The invention may be embodied in switches for performing a variety of different functions, such as to make r break circuits, to control a plurality of circuits concomitantly or to effect transfer between circuits. Further, one or more magnets may be associated with the armature actuating system to provide polarized operation, or the armature may be operated by electrostatic means.

The invention and the features thereof will be understood more clearly and fully from the following detailed description with reference to the accompanying drawings, in which:

Fig. 1 is a longitudinal view of a mercury switch with the envelope broken away to illustrate one embodiment of the invention;

Fig. 2 is a sectional view taken along the line 2-2 of the switch in Fig. 1

Fig. 3 is anexploded perspective view showing the assembly of a container for the body of mercury;

Fig. 4 is a cross sectioned view of the mercury container when the switch is in a fully open position;

Fig. 5 is a cross sectioned view of the mercury container when the switch is fully closed;

Figs. 6 and 7 comprise longitudinal views of two modifications of the device with the envelopes thereof broken away;

Fig. 8 is a longitudinal view of another modification of the device with the armature in a normally closed position;

Fig. 9 is a perspective view of a transfer switch embodying the features of the invention; and

Fig. is an enlarged side view of the tubular electrode shown in Fig. 9, illustrating the means used to support the armature.

Referring to Fig. 1 of the drawings, there is shown a preferred embodiment of the invention. The elements of the mercury switch are enclosed in an envelope 11 made of vitreous material such as glass. In order to suppress contact arcing, the envelope may be filled with an inert gas such as hydrogen, although this is not essential for operation of the switch. Inserted in the envelope 11 are two electrodes 12 and 13 which comprise the contact terminals. These electrodes may be formed of any suitable material of high electrical conductivity, but inasmuch as the switch is operated by an external magnetic force it is important that the electrodes be made of magnetic material. In the specific embodiment shown in Fig. 1, the electrode 12 is tubular in shape, thereby facilitating fabrication since both the mercury and the inert gas may be inserted into "the envelope through this tube.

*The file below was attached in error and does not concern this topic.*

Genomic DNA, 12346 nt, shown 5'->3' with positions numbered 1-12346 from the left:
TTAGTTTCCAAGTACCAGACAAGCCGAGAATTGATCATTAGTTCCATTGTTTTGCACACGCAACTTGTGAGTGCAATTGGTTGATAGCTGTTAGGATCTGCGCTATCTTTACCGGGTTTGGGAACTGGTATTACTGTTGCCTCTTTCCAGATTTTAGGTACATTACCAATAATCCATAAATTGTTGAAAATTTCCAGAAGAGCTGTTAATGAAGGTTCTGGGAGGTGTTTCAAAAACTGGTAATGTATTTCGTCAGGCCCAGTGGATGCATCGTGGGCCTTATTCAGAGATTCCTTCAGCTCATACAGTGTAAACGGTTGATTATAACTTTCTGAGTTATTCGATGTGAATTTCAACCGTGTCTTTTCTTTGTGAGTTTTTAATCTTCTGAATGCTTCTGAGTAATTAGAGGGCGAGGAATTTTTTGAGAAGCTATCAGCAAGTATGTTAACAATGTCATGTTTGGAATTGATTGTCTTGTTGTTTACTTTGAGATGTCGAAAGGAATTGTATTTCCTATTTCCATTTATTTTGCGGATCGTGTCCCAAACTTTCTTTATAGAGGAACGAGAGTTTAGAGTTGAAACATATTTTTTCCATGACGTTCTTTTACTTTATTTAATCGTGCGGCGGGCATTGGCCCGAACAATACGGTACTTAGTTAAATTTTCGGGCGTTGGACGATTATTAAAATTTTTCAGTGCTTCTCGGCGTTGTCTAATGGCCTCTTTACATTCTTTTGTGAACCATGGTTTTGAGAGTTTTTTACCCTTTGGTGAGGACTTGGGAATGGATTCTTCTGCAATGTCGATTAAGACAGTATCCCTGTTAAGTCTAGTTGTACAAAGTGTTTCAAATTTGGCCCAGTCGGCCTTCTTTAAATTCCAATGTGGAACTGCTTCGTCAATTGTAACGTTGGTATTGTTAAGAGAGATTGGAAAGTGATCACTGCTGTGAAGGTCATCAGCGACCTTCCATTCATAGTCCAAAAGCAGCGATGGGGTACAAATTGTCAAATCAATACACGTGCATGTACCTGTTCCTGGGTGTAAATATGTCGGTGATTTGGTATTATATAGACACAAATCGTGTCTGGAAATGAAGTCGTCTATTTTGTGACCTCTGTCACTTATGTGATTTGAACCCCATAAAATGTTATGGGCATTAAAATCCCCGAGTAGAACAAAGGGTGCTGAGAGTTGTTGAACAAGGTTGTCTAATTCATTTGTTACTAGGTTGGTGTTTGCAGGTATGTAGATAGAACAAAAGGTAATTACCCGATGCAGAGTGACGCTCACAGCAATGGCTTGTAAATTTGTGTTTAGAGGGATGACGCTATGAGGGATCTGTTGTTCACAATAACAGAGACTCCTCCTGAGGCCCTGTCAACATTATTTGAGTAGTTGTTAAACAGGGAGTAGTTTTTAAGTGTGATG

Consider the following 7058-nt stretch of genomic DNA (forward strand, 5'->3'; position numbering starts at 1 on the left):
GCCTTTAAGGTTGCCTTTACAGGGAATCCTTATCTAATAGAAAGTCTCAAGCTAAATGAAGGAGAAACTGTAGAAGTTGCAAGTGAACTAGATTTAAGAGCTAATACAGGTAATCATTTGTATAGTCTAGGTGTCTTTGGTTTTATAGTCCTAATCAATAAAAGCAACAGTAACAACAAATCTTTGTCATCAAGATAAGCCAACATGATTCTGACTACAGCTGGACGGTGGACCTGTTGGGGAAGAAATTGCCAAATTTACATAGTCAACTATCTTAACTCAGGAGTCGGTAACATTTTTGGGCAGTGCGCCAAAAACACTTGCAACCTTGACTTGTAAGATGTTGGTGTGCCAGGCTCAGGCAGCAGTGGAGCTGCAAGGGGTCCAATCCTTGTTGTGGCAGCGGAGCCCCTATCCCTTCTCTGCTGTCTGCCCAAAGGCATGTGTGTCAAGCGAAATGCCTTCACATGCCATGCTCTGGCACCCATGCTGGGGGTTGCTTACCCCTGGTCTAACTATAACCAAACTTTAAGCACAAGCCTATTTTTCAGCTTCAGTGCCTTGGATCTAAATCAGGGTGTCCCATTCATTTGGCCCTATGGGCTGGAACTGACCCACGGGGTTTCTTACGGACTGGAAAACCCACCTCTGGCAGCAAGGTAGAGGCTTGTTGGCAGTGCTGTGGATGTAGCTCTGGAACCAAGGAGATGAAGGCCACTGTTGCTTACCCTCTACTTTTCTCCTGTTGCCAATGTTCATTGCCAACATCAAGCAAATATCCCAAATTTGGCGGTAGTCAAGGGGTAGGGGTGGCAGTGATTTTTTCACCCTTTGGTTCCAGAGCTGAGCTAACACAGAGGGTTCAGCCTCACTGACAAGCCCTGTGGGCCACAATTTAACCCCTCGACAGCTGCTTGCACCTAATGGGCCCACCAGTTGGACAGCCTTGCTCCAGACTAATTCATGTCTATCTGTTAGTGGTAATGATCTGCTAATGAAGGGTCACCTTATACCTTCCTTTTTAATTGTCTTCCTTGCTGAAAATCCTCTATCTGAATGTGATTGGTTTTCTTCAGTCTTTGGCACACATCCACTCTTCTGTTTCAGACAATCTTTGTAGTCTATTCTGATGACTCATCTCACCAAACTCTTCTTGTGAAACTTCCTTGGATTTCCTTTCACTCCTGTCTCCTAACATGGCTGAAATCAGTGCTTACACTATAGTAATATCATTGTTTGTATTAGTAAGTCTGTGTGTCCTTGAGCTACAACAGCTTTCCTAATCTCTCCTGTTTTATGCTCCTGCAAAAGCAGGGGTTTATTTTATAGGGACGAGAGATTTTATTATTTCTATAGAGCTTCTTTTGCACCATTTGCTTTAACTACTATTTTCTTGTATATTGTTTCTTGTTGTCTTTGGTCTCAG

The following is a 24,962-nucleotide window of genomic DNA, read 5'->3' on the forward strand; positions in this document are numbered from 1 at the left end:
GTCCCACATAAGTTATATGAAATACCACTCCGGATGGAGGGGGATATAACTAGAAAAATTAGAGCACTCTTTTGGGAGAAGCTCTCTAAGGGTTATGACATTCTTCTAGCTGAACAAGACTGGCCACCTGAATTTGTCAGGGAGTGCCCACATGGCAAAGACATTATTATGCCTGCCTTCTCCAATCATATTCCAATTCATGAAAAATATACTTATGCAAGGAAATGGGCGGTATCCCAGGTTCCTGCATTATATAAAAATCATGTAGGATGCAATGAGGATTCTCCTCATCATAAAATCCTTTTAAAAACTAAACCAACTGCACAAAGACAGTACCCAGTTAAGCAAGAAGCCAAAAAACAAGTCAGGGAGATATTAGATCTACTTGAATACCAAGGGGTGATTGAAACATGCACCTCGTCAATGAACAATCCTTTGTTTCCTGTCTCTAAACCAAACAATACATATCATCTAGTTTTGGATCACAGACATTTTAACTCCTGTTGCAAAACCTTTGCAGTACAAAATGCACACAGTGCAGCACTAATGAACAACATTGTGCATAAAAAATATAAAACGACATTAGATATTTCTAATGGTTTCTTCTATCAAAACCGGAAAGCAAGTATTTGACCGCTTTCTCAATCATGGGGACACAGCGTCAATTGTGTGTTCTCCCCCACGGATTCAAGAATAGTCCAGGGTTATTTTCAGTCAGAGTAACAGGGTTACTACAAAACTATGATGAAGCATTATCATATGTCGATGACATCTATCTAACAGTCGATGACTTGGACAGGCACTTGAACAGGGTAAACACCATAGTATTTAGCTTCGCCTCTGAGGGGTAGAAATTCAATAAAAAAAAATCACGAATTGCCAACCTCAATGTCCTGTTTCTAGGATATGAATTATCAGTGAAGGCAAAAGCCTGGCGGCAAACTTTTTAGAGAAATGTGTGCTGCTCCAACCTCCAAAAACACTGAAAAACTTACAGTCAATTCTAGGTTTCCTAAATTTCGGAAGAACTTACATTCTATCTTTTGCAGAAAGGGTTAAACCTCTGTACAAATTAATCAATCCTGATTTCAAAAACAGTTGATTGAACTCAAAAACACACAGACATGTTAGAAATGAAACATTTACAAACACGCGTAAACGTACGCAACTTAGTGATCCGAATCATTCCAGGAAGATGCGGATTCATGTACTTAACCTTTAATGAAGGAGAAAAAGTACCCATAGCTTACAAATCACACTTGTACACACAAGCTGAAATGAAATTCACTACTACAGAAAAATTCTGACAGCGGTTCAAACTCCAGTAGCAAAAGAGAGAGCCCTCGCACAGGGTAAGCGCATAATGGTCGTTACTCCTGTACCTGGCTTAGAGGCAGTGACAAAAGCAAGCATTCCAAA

Attached to the bottom of the electrode 12 is a supporting member 14 which is used to hold the armature 15 in place. These elements may be spot welded together,

so-that a continuous current carrying path is formed from the armature 15 to the electrode 12. To insure maximum operating efficiency, the armature should not extend beyond the end of the electrode. It is preferred to make the armature from a thin Permalloy reed so that a maximum sensitivity may be attained. The armature is biased upward so that in its normal position it rests against the damping spring 16 in such a manner that during contact breaks the deleterious effects of chatter are reduced to a minimum. The damping spring 16 is made of a highly resilient material and is spot welded to the electrode 12. so that the vibration of the armature 15 is reduced as much as possible.